Beverage alcohol is a drug. But exactly what is a drug?
Alcohol is a Drug
A drug is simply “Any substance which when absorbed into a living organism may modify one or more of its functions.”1
In fact, “any substance that by its chemical nature alters structure or function in the living organism is a drug. . . . Pharmacological effects are exerted by foods, vitamins, hormones, microbial, metabolites, plants, snake venoms, stings, products of decay, air pollutants, pesticides, minerals, synthetic chemicals, virtually all foreign materials (very few are completely inert), and many materials normally in the body.”2
This means that foods, vitamins, hormones and the other substances described are all drugs. So practically everything is a drug including the oxygen we breathe. Yet there is a continuing effort by temperance oriented groups to emphasize that “alcohol is a drug.”
Their intent appears to be to stigmatize alcohol by linking it to illicit drugs. Dr. William DeJong emphasizes that “in modern usage, ‘drug’ has become shorthand for ‘illegal drug’ or ‘street drug.'” He points out that “People still go to the ‘drug store,’ but they go there to buy ‘medications,’ not drugs.”3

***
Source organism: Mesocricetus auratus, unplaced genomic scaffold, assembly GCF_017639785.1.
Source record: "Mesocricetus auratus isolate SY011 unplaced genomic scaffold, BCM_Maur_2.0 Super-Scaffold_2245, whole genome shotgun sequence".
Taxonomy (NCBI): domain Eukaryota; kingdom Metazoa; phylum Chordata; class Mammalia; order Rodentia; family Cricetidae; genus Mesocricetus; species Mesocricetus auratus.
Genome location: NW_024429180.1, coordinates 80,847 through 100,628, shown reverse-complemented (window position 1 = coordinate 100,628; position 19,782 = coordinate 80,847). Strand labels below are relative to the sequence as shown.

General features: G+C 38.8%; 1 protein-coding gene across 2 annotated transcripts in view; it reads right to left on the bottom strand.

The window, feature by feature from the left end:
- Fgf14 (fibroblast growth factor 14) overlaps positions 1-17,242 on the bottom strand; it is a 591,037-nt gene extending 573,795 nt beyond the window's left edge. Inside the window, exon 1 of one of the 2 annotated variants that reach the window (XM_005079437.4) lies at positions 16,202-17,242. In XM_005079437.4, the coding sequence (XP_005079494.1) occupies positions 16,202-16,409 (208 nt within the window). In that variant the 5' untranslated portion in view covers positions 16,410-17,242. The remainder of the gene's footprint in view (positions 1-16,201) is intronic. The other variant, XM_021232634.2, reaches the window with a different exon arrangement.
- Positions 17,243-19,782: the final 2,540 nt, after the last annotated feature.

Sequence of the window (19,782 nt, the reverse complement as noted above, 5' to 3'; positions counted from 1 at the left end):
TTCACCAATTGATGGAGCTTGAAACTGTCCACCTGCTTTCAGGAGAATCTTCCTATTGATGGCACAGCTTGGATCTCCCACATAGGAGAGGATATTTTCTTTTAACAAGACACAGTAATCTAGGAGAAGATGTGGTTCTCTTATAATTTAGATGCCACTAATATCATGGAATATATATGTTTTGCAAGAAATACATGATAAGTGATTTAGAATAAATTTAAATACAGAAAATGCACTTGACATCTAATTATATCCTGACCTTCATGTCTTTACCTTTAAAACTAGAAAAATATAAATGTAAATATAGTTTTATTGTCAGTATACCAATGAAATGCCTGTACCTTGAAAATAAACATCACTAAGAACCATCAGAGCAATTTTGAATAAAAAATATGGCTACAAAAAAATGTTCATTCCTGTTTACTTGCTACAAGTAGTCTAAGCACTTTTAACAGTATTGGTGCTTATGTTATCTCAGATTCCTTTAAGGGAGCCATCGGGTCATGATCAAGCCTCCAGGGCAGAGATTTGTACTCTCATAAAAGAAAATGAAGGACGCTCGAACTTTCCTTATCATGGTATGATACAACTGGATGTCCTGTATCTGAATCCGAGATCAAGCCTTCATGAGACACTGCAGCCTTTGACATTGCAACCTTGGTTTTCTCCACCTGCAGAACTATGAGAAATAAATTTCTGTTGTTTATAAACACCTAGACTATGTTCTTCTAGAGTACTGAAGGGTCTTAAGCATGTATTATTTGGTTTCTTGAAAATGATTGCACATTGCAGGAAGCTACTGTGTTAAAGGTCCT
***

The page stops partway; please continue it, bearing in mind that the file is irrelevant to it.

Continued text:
Equating alcohol beverages with illegal street drugs is a clever by anti-alcohol activists. It creates negative attitudes toward such beverages. They can more easily promote higher alcohol taxes. Ask for more stringent restrictions on the times and places alcohol can be sold. They can push for censorship of alcohol ads, and similar policies to reduce drinking.
Asserting that “alcohol is a drug” is a deceptive tactic. But it appears to be effective.
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Footnotes: Alcohol is a Drug
1. SOLVO Biotechnology. Glossary. Some definitions of drug specifically exclude food. This might exclude alcoholic beverage as a drug according to those definitions because beverages are typically defined as food.
2. Modell, W. Mass drug catastrophes and the roles of science and technology. Science, 156, 346-351.
3. DeJong, W. What’s in a name? Let me count the ways. Prev File, 18(2), 2-5.